"Speak to me, fudge wall." (6/10)
film d. Hugo Grimaldi & Arthur C. Pierce [as Hugo Grimaldi] (1964)
mst d. Kevin Murphy (26 Dec 1992)
Frostbiter: Wrath of the Wendigo (trailer)
The Shining (fake trailer)
The Simpsons: "Treehouse of Horror 05-1: The Shinning" (1994)
Tales from the Crypt: "Dead Wait" (1991)
Guinan, no! (7/10)
d. Tobe Hooper
Rock 'n' Roll Nightmare (1987)
The Intercessor vs. Beelzebub was the awesomest thing I've seen in a very long time. (8/10)
d. John Fasano
Igor and the Lunatics (trailer)
Bride of Frankenstein (trailer)
Looney Tunes: "Water, Water Every Hare" (1952)
Masters of Horror: "Sick Girl" (2005)
Kind of a lesbian version of The Fly, but fun and better than May. (7/10)
d. Lucky McKee
Chopper Chicks in Zombietown (trailer)
Zombi 3 (trailer)
Happy Tree Friends: "Remains to be Seen" (2004)
Zombi 2 (1979)
It's hard not to appreciate a flick that has a zombie wrestling a shark. (7/10)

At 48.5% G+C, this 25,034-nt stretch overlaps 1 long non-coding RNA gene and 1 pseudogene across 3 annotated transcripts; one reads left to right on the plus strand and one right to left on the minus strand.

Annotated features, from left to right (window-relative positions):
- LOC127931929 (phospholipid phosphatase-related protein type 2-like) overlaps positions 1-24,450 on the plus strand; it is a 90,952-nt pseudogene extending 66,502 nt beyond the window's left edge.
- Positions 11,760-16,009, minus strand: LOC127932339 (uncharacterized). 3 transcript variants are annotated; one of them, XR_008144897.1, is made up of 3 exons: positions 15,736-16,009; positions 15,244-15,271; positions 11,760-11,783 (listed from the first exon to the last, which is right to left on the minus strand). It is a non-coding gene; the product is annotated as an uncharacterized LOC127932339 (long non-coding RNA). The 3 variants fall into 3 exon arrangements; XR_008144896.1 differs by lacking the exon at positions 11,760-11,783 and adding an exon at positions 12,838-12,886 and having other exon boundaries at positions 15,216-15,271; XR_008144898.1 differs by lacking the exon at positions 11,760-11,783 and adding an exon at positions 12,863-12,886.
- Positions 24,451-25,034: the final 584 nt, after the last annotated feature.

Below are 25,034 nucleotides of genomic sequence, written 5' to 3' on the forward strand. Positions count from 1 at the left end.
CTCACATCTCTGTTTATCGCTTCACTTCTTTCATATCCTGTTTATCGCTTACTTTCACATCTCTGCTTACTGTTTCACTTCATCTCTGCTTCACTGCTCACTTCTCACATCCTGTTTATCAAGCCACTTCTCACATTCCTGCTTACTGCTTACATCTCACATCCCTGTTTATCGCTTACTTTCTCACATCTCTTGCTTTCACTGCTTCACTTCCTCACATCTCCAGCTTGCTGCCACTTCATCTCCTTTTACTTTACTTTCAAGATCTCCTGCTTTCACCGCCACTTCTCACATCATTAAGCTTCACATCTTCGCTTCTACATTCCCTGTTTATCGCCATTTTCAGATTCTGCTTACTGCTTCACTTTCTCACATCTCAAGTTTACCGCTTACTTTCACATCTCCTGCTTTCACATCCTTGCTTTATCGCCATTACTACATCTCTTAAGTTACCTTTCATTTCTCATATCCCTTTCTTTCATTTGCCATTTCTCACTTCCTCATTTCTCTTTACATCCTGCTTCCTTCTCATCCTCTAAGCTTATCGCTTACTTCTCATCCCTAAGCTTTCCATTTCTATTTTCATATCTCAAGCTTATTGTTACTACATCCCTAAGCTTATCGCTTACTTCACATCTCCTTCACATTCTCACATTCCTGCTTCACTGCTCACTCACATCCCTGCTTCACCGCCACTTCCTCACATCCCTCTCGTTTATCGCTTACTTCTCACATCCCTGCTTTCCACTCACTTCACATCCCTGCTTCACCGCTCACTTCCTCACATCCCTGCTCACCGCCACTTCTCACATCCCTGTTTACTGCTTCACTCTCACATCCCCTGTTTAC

d. Lucio Fulci
Watched with C and chowed on some Pizza House. By the time Zombi 2 arrived, he was out for the count. I made sure to clap my hands really loudly so that he woke up to see the shark and eyeball scenes. Employed the inflatable pumpkin cooler for the first time, which held beer and Dr Pepper quite nicely. Sweet Halloween cuppin' cakes were also enjoyed:
28 October 2006
27 October 2006
Tales from the Crypt: "Abra Cadaver" (1991)
The interior monologue was a little hard to take seriously. (7/10)
d. Stephen Hopkins
Tales from the Crypt: "Top Billing" (1991)
John Astin ensures this is a lot of fun. (7/10)
d. Todd Holland
Zombie: Dawn of the Dead (1978)
Same zombie goodness in a slightly different edit, though I'm not a fan of the new music. (8/10)
d. George A. Romero
[watched whilst wearing a DotD T-shirt, dork that I am.]
26 October 2006
Halloween Returns to Haddonfield 25th Anniversary Convention (2003)
The Fans of Halloween (2003)
Halloween 9 Contest Drawing (2003)
Halloween: Michael Myers Panel Discussion at the H25 Convention (2003)
Halloween: Director of Photography Panel Discussion at the H25 Convention (2003)
Halloween: Producer Panel Discussion at the H25 Convention (2003)
Viscious Disorder: "Pure Evil" (2003)
Halloween Interviews (2003)
Halloween: 25 Years of Terror (2006)
Especially amazing that it was put together by fans, this covers the good and bad of the eight movies and the franchise quite well. (7/10)